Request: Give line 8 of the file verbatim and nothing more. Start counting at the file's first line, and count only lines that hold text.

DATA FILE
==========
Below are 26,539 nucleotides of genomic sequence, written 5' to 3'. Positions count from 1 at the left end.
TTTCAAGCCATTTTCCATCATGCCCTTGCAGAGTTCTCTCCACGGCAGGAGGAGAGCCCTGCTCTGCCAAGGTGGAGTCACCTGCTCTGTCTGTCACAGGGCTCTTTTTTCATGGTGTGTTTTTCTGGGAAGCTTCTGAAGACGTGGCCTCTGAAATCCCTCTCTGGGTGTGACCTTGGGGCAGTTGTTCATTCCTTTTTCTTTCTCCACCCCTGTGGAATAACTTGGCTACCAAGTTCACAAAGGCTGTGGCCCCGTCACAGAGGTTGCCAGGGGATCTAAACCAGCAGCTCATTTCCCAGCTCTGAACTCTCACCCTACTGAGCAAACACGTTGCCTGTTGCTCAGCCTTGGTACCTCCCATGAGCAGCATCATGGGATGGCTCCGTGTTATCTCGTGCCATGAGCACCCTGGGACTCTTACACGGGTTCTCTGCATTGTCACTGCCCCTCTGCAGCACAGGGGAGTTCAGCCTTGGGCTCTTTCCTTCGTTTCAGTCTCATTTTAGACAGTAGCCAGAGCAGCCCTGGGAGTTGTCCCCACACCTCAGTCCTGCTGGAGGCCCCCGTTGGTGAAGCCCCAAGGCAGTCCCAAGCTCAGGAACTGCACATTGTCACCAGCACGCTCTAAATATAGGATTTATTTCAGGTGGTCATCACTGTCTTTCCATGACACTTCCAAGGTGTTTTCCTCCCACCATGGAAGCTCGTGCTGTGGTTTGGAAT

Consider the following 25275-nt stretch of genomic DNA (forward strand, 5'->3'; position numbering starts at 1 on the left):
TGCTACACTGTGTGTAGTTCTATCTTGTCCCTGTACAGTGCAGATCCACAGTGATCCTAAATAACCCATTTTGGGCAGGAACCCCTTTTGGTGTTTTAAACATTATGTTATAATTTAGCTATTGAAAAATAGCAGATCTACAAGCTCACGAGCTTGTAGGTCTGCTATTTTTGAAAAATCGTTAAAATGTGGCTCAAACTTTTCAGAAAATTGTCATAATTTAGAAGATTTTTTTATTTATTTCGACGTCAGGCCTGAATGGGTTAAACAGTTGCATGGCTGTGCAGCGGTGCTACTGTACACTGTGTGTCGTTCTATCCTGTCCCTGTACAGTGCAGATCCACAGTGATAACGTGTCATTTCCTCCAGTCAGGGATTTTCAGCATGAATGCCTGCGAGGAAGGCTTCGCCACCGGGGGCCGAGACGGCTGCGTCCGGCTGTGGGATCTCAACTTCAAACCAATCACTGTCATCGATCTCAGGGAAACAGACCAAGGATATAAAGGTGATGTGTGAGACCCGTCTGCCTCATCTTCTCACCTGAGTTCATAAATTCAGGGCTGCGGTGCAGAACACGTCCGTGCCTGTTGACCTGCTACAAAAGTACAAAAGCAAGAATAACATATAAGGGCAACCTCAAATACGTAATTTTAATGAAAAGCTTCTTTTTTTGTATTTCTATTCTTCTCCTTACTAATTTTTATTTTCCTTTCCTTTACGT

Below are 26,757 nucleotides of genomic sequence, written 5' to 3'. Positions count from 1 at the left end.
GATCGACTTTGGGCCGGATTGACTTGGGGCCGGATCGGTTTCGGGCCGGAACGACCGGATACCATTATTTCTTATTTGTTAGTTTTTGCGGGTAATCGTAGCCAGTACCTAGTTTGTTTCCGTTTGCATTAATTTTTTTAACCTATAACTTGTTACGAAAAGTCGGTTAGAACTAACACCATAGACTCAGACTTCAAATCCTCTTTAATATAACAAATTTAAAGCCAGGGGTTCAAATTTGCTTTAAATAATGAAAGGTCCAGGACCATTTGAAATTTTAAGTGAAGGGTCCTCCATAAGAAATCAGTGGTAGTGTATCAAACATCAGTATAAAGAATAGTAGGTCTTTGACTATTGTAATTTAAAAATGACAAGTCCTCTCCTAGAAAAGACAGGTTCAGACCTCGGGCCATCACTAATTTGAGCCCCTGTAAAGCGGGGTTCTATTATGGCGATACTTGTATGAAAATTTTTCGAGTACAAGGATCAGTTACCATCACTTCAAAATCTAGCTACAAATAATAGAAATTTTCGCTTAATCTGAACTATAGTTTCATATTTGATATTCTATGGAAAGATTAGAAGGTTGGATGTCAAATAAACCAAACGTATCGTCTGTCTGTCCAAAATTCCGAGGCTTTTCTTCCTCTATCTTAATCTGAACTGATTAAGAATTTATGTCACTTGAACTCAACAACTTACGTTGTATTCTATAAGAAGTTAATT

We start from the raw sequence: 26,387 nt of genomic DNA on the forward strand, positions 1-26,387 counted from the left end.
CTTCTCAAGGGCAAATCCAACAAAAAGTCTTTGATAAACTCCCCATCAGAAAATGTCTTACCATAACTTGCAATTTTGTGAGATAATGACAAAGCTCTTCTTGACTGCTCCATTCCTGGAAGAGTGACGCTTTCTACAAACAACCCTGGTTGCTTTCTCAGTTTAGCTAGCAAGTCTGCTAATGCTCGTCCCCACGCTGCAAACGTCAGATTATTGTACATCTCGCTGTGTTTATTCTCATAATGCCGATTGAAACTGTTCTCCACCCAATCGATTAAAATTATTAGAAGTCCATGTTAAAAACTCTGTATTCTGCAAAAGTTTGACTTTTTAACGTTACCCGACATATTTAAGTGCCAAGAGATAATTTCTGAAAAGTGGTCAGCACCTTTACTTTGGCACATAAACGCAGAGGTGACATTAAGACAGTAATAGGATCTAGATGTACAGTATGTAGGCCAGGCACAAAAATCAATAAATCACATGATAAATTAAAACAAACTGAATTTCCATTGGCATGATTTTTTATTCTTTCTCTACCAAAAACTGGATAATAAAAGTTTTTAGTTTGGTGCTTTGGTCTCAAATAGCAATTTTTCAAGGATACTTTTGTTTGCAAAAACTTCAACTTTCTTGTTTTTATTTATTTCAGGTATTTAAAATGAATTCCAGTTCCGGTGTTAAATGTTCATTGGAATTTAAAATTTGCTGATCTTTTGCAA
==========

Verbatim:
CTTCTCAAGGGCAAATCCAACAAAAAGTCTTTGATAAACTCCCCATCAGAAAATGTCTTACCATAACTTGCAATTTTGTGAGATAATGACAAAGCTCTTCTTGACTGCTCCATTCCTGGAAGAGTGACGCTTTCTACAAACAACCCTGGTTGCTTTCTCAGTTTAGCTAGCAAGTCTGCTAATGCTCGTCCCCACGCTGCAAACGTCAGATTATTGTACATCTCGCTGTGTTTATTCTCATAATGCCGATTGAAACTGTTCTCCACCCAATCGATTAAAATTATTAGAAGTCCATGTTAAAAACTCTGTATTCTGCAAAAGTTTGACTTTTTAACGTTACCCGACATATTTAAGTGCCAAGAGATAATTTCTGAAAAGTGGTCAGCACCTTTACTTTGGCACATAAACGCAGAGGTGACATTAAGACAGTAATAGGATCTAGATGTACAGTATGTAGGCCAGGCACAAAAATCAATAAATCACATGATAAATTAAAACAAACTGAATTTCCATTGGCATGATTTTTTATTCTTTCTCTACCAAAAACTGGATAATAAAAGTTTTTAGTTTGGTGCTTTGGTCTCAAATAGCAATTTTTCAAGGATACTTTTGTTTGCAAAAACTTCAACTTTCTTGTTTTTATTTATTTCAGGTATTTAAAATGAATTCCAGTTCCGGTGTTAAATGTTCATTGGAATTTAAAATTTGCTGATCTTTTGCAA